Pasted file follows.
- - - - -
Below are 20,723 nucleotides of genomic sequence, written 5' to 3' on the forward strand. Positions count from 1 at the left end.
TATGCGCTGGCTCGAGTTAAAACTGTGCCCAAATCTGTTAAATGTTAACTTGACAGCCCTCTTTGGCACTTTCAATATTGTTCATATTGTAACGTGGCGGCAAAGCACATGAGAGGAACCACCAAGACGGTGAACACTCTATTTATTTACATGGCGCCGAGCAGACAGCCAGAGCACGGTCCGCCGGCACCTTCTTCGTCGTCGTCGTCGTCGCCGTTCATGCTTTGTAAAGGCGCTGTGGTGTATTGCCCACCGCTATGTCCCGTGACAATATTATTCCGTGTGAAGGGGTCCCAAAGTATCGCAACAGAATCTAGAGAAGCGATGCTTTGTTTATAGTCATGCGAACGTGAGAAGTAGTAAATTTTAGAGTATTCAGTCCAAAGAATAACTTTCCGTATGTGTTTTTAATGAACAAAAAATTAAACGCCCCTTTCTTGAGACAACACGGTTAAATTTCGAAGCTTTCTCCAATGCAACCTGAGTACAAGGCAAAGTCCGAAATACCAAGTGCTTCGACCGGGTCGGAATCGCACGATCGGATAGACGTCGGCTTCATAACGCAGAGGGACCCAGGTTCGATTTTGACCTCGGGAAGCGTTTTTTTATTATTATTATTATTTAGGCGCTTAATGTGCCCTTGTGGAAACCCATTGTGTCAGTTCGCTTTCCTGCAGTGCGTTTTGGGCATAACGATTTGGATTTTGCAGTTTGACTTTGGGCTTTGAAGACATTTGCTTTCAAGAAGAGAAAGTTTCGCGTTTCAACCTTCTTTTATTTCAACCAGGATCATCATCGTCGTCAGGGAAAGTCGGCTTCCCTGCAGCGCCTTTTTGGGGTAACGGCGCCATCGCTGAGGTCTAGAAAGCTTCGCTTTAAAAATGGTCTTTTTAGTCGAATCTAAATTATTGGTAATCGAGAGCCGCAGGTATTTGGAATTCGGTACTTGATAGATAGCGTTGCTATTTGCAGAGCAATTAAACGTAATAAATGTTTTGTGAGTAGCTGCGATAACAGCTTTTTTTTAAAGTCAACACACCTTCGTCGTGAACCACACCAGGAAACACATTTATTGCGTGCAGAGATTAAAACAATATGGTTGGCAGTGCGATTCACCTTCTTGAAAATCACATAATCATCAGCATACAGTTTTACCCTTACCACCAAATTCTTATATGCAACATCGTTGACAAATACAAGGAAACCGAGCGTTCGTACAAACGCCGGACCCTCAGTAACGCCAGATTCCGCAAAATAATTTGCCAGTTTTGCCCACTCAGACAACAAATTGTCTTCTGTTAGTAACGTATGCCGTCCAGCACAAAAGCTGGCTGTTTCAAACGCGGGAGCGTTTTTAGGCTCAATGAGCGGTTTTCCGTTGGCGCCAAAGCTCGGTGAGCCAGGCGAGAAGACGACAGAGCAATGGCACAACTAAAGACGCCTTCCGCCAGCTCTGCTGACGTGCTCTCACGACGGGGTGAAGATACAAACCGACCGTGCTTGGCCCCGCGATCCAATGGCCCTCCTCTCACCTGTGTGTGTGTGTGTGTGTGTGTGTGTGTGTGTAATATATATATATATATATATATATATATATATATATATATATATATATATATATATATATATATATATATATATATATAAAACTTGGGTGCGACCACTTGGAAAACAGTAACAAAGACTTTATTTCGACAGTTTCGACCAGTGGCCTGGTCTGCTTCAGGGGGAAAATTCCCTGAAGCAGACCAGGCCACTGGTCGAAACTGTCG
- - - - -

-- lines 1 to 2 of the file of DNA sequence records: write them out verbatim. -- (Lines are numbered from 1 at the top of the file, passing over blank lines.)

Below are 20,723 nucleotides of genomic sequence, written 5' to 3' on the forward strand. Positions count from 1 at the left end.
TATGCGCTGGCTCGAGTTAAAACTGTGCCCAAATCTGTTAAATGTTAACTTGACAGCCCTCTTTGGCACTTTCAATATTGTTCATATTGTAACGTGGCGGCAAAGCACATGAGAGGAACCACCAAGACGGTGAACACTCTATTTATTTACATGGCGCCGAGCAGACAGCCAGAGCACGGTCCGCCGGCACCTTCTTCGTCGTCGTCGTCGTCGCCGTTCATGCTTTGTAAAGGCGCTGTGGTGTATTGCCCACCGCTATGTCCCGTGACAATATTATTCCGTGTGAAGGGGTCCCAAAGTATCGCAACAGAATCTAGAGAAGCGATGCTTTGTTTATAGTCATGCGAACGTGAGAAGTAGTAAATTTTAGAGTATTCAGTCCAAAGAATAACTTTCCGTATGTGTTTTTAATGAACAAAAAATTAAACGCCCCTTTCTTGAGACAACACGGTTAAATTTCGAAGCTTTCTCCAATGCAACCTGAGTACAAGGCAAAGTCCGAAATACCAAGTGCTTCGACCGGGTCGGAATCGCACGATCGGATAGACGTCGGCTTCATAACGCAGAGGGACCCAGGTTCGATTTTGACCTCGGGAAGCGTTTTTTTATTATTATTATTATTTAGGCGCTTAATGTGCCCTTGTGGAAACCCATTGTGTCAGTTCGCTTTCCTGCAGTGCGTTTTGGGCATAACGATTTGGATTTTGCAGTTTGACTTTGGGCTTTGAAGACATTTGCTTTCAAGAAGAGAAAGTTTCGCGTTTCAACCTTCTTTTATTTCAACCAGGATCATCATCGTCGTCAGGGAAAGTCGGCTTCCCTGCAGCGCCTTTTTGGGGTAACGGCGCCATCGCTGAGGTCTAGAAAGCTTCGCTTTAAAAATGGTCTTTTTAGTCGAATCTAAATTATTGGTAATCGAGAGCCGCAGGTATTTGGAATTCGGTACTTGATAGATAGCGTTGCTATTTGCAGAGCAATTAAACGTAATAAATGTTTTGTGAGTAGCTGCGATAACAGCTTTTTTTTAAAGTCAACACACCTTCGTCGTGAACCACACCAGGAAACACATTTATTGCGTGCAGAGATTAAAACAATATGGTTGGCAGTGCGATTCACCTTCTTGAAAATCACATAATCATCAGCATACAGTTTTACCCTTACCACCAAATTCTTATATGCAACATCGTTGACAAATACAAGGAAACCGAGCGTTCGTACAAACGCCGGACCCTCAGTAACGCCAGATTCCGCAAAATAATTTGCCAGTTTTGCCCACTCAGACAACAAATTGTCTTCTGTTAGTAACGTATGCCGTCCAGCACAAAAGCTGGCTGTTTCAAACGCGGGAGCGTTTTTAGGCTCAATGAGCGGTTTTCCGTTGGCGCCAAAGCTCGGTGAGCCAGGCGAGAAGACGACAGAGCAATGGCACAACTAAAGACGCCTTCCGCCAGCTCTGCTGACGTGCTCTCACGACGGGGTGAAGATACAAACCGACCGTGCTTGGCCCCGCGATCCAATGGCCCTCCTCTCACCTGTGTGTGTGTGTGTGTGTGTGTGTGTGTGTGTAATATATATATATATATATATATATATATATATATATATATATATATATATATATATATATATATATATATATATATATAAAACTTGGGTGCGACCACTTGGAAAACAGTAACAAAGACTTTATTTCGACAGTTTCGACCAGTGGCCTGGTCTGCTTCAGGGGGAAAATTCCCTGAAGCAGACCAGGCCACTGGTCGAAACTGTCG